Freeing My Little Songbird

bird-in-cageBright lights, loud tones or noises, sights that are too overwhelming to focus on. The room, and therefore the world, has erupted into frightening chaos. Your mind and your body react with fight or flight, and in most cases both. You want out, you need to get out, your body can’t handle this overstimulation at all.

And like a caged bird that just wants to be set free from the entrapment that you feel, you begin to thrash around in this cage. You fight so very hard to escape so that you can take flight and feel safe and at peace again. Sometimes during your thrashing and flailing around, you get hurt and destroy the inside of the cage. You don’t care—you just want to get out so that you can breathe…. You want to breathe and you want to stop feeling so suffocated and trapped.

How do I know this?

Because, my sweet little bird, I’ve watched you go through this so many times. And I’ve tried so hard to help you and free you from this torment and torture.

My little bird, my daughter Zoey. I watched you have such an experience just recently, and it wasn’t your first and I know it won’t be your last. We did our best to get through it, just like we always do and always will.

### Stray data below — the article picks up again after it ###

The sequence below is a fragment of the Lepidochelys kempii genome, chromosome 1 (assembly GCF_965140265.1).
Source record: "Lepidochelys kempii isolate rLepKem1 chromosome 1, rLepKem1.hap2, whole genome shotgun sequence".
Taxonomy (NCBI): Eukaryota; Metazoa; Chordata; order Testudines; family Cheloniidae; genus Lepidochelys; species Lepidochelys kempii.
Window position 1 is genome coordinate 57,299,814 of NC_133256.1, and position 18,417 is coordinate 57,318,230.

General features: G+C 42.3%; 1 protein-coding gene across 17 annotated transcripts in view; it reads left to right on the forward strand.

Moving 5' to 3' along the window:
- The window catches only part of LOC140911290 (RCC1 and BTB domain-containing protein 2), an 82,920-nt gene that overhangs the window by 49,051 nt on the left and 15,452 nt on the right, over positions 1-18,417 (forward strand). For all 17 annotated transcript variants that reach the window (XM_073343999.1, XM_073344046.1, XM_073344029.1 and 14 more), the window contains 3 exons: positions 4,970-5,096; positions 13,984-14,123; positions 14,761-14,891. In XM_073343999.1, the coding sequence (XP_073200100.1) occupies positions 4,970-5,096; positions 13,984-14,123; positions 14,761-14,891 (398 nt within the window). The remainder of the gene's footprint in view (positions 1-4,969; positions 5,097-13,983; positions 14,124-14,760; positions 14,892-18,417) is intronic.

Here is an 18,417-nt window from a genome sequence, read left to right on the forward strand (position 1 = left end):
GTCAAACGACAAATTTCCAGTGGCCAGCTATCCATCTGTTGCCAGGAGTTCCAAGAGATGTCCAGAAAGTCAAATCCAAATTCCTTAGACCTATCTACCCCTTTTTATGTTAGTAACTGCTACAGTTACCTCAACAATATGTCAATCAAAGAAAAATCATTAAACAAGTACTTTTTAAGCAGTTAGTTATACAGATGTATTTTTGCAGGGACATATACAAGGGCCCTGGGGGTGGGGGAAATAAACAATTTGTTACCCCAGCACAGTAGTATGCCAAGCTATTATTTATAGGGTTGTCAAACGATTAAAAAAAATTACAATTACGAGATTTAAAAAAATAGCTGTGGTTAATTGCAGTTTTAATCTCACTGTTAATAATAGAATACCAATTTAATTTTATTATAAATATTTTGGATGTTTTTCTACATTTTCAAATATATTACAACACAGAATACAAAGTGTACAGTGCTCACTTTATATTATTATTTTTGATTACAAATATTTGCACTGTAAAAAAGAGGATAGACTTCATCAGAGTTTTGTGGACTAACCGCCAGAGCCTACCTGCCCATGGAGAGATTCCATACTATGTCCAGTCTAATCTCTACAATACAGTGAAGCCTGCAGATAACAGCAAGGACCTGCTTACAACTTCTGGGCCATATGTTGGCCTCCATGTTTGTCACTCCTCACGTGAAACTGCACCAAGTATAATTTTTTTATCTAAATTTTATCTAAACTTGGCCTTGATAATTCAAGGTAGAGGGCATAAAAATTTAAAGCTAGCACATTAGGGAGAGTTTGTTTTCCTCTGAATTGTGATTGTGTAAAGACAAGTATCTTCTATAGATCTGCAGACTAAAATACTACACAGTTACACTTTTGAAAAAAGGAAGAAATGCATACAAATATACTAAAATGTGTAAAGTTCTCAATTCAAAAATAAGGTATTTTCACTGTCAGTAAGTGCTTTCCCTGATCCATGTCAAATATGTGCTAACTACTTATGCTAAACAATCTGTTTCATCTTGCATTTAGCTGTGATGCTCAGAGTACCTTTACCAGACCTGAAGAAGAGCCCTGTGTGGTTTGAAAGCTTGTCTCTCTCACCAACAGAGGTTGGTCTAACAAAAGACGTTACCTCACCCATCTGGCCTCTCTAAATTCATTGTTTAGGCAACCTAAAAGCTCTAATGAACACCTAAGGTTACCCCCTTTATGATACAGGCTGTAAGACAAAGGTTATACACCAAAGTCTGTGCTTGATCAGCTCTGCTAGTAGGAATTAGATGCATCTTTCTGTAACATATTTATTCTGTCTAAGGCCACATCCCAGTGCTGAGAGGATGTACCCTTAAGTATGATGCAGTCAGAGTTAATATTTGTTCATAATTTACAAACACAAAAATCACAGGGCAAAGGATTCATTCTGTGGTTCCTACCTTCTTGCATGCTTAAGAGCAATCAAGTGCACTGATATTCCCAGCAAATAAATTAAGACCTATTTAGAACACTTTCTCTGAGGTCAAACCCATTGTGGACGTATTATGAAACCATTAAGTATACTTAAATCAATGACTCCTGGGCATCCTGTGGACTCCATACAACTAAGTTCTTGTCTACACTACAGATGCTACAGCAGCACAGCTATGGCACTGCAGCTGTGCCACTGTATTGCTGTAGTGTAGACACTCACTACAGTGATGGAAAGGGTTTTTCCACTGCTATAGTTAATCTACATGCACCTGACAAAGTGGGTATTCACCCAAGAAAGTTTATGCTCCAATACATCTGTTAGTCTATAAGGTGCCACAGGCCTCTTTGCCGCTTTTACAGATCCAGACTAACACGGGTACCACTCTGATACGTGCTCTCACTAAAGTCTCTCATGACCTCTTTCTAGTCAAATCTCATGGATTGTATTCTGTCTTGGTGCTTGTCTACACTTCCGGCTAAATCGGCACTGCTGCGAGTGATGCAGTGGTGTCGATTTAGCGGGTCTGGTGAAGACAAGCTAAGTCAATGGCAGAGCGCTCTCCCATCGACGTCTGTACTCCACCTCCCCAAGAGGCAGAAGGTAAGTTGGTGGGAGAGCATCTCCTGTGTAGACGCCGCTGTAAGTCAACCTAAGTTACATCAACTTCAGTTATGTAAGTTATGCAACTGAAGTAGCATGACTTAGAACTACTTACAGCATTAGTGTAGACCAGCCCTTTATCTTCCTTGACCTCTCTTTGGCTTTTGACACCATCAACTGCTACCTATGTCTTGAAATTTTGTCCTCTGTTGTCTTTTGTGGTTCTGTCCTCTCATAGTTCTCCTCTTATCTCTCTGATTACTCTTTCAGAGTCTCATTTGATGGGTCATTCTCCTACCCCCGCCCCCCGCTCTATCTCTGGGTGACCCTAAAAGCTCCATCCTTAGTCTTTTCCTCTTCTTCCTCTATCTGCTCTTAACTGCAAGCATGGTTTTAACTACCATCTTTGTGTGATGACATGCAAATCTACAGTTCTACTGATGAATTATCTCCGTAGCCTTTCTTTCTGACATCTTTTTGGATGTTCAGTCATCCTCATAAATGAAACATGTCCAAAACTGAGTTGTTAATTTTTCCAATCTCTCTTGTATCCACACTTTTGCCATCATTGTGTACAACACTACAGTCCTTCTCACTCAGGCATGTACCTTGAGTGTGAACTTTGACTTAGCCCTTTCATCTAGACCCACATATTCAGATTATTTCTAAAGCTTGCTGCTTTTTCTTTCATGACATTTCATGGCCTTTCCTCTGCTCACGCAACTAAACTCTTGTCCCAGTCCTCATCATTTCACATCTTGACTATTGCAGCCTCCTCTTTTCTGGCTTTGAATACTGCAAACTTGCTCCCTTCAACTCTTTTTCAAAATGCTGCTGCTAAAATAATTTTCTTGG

This time it was a new appointment and an evaluation with a new therapist. The door closed and the therapist locked the door and it was as if you were locked in a new unfamiliar cage, with new lights, sounds, smells and colors all around.

Fight and flight commenced immediately!

I watched as you thrashed and grabbed anything in your way and tore apart this tiny room. This little flightless bird was destroying this little cage and nothing was safe, and neither were you or anyone else who happened to be in the cage with you.

I needed to help you.

I grabbed you with my arms around yours and I began shouting, lovingly: “Zoey, you’re OK. You’re OK. It’s OK. You’re safe!”

As I held you in my arms, we fell back into two oversized “crash pads” and I could hear and feel both of our heartbeats so loudly. We got to our feet and before I could stop you, you picked up a chair and threw it at your captor.

I sprang into action once more as this bird raged on. This time you were flailing on your back on the floor, and I rushed and hovered over you. I hugged you tight as you were unable to focus and watched as you continued to scream, all while still trying to fly away.

I hugged you with my arms tightly wrapped around your body, and I began to sing.

“Wise men say, only fools rush in, but I can’t help…”

You focused and you made direct eye contact with me. You, my little songbird, looked up at me and sang right back at me, “…falling in love with you.”

And then, at that moment, my little bird was set free. You came back to me.

This is what my daughter’s autism is like.


Some U.S. Toys ‘R’ Us Stores to Offer ‘Quiet Hours’

toysrus1A few weeks ago, we shared the news that Toys “R” Us stores in the U.K. would be offering quiet holiday shopping hours this past November 6th, so families of children (and adults) with autism could take them shopping in a sensory-friendly environment. Many of you asked if stores in the U.S. would be doing the same thing. The answer is yes, but not necessarily yours.